On the 11th of this month, I excitedly entered my third decade of life sharing loads of photos taken by a dear friend Melissa Lucas with the hashtag #ThrivingThirties.
As is my tradition, prior to birthdays and New Years’ the days leading up to the birthday were filled with a lot of introspection. The annual exercise of questioning who and where I am now vis a vis who and where I want to be, editing my vision board, re-writing my life purpose statement, etc. usually results in me making an upgraded version of a to-do/to-be list for ‘a fulfilled life’.
However, this year I paused mid that exercises and opted for something different. As I looked at the 7-year plan I made at the end of 2012, the goals I had outlined, the lists of ideals… my ideal physique/appearance, my ideal career, my ideal home, my ideal man, etc. I laughed. As per those outlined ambitions, I should have had my Ph.D. by now and published at least two academic papers.As per that list, I should have at least a million (FCFA) in savings which I can ‘forget about for emergencies only’…. and the lists literally go on. But as per that list, achieving those things would make me happy, more fulfilled, successful. I now know that is not true, those things are very valuable but why they matter let alone why I felt they should have been attained/ticked off by a certain age required some examination…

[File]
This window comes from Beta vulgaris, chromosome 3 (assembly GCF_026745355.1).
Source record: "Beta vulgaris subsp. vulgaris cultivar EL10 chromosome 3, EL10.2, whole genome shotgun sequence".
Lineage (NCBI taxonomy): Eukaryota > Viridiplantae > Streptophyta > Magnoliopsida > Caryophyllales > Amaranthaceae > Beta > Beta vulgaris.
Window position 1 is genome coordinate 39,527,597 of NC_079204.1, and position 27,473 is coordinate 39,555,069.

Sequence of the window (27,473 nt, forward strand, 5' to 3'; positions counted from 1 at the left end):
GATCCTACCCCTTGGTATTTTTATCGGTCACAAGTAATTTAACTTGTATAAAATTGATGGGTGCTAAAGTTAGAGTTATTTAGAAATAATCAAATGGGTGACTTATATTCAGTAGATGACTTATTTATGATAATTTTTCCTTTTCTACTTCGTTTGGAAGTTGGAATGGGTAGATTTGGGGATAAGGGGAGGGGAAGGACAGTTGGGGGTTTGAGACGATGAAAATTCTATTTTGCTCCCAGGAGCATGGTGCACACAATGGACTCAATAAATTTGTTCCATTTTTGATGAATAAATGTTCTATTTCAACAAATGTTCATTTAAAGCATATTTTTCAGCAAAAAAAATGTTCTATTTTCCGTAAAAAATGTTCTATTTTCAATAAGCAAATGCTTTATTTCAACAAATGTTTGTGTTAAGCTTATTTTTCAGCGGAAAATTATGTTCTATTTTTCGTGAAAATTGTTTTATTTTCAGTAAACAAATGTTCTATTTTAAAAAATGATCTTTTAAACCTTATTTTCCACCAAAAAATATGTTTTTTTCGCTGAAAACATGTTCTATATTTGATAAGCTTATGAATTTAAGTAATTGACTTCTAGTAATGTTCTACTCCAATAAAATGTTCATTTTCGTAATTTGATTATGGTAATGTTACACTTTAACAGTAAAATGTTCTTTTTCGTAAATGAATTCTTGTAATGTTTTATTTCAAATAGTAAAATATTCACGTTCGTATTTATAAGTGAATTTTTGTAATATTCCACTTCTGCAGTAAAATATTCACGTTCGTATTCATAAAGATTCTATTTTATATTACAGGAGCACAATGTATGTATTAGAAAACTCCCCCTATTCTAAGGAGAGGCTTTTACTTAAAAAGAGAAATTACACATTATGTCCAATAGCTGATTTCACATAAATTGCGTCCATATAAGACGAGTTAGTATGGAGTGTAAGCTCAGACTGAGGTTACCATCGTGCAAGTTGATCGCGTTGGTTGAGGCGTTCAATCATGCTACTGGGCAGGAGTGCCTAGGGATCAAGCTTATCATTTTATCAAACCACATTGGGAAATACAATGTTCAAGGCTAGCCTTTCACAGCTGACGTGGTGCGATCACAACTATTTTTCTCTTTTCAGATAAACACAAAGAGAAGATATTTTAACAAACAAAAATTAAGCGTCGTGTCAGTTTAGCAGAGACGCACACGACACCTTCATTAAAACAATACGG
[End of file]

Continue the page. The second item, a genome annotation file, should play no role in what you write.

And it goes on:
Goal-tracking across the years…
Ultimately, I decided I won’t be making any edits to the vision board or new to-do/be lists. I have yet to check off the things which I’d outlined at 23 so why bother?
Don’t get me wrong, I love that I made those plans. That I wrote them down. Above all, I love that going through my old journal, I can see that I do know what I want and why I want it. I am at the very least, someone who has examined their lives in spirit with Socrates’ famous quote “An unexamined life is not worth living’. It is clear I am on the right path. The timelines I made may have been crazy, but the goals and dreams were things I genuinely contemplated on, things close to heart and things I am still working on.